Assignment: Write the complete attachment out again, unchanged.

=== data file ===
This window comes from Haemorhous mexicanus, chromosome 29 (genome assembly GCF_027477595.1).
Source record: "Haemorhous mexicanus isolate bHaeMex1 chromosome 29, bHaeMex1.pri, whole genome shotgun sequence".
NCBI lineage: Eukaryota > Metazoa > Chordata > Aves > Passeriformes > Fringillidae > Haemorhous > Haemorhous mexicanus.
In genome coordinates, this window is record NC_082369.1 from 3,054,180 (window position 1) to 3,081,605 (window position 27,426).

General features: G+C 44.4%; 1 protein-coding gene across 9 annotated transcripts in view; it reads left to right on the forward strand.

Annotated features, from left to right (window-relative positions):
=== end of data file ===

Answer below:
This window comes from Haemorhous mexicanus, chromosome 29 (genome assembly GCF_027477595.1).
Source record: "Haemorhous mexicanus isolate bHaeMex1 chromosome 29, bHaeMex1.pri, whole genome shotgun sequence".
NCBI lineage: Eukaryota > Metazoa > Chordata > Aves > Passeriformes > Fringillidae > Haemorhous > Haemorhous mexicanus.
In genome coordinates, this window is record NC_082369.1 from 3,054,180 (window position 1) to 3,081,605 (window position 27,426).

General features: G+C 44.4%; 1 protein-coding gene across 9 annotated transcripts in view; it reads left to right on the forward strand.

Annotated features, from left to right (window-relative positions):